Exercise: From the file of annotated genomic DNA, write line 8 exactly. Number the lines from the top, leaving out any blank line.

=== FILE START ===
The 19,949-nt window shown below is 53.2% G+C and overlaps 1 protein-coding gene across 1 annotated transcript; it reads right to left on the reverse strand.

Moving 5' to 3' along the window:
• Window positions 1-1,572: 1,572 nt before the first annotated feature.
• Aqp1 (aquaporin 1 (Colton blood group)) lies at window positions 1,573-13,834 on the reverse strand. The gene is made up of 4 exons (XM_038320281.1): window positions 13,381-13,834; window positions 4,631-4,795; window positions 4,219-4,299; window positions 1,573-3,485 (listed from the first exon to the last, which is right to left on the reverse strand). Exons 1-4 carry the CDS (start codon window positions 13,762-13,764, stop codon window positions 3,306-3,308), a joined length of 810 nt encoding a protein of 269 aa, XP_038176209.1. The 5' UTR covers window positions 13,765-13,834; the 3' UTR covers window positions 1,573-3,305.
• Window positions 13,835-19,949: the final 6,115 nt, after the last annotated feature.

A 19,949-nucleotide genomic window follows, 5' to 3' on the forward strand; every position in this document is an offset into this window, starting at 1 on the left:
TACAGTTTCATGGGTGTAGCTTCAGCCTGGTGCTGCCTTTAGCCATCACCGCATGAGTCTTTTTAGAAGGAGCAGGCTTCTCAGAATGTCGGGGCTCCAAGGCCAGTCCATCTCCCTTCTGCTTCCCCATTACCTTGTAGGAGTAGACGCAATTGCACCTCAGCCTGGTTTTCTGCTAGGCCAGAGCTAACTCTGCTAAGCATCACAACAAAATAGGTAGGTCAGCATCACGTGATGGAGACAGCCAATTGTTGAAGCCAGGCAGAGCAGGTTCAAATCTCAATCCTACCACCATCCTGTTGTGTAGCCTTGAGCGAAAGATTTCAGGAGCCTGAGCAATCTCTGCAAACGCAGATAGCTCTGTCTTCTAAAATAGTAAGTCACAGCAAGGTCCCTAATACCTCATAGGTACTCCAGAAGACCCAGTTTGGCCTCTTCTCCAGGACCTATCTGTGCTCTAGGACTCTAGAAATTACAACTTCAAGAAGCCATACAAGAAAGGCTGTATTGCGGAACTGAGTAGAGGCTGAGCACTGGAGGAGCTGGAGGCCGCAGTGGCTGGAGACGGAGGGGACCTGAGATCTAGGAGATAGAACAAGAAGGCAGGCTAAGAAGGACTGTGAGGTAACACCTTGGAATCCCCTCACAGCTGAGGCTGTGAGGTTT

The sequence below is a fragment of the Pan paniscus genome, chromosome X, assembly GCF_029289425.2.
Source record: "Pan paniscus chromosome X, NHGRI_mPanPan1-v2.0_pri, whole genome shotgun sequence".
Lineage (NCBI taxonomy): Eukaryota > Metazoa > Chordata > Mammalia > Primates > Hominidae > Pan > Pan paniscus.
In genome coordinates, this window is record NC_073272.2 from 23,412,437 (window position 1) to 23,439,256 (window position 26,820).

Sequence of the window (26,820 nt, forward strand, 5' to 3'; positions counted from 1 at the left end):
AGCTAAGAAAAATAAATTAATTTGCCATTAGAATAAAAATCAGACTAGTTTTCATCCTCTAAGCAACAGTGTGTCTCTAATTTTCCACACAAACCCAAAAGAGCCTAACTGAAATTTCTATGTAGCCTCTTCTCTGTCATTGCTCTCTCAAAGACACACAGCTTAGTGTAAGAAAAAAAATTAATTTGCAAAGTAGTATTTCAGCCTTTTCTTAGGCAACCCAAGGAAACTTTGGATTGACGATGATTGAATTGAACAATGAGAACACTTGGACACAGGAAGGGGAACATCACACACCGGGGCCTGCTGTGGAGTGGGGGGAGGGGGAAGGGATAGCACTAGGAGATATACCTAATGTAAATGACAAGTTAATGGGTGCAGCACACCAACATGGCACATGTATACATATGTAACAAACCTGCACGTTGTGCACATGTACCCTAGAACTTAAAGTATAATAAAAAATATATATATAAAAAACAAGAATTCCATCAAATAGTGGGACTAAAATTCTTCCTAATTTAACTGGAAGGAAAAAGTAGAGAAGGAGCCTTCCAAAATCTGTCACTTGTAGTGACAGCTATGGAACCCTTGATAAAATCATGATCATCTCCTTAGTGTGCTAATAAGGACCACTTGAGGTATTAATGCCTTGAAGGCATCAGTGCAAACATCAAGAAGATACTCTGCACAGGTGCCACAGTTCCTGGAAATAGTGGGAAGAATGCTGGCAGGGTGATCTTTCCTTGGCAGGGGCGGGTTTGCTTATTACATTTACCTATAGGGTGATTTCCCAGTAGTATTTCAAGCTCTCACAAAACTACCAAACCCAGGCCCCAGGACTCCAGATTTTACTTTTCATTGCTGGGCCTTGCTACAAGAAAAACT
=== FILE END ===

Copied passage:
The sequence below is a fragment of the Pan paniscus genome, chromosome X, assembly GCF_029289425.2.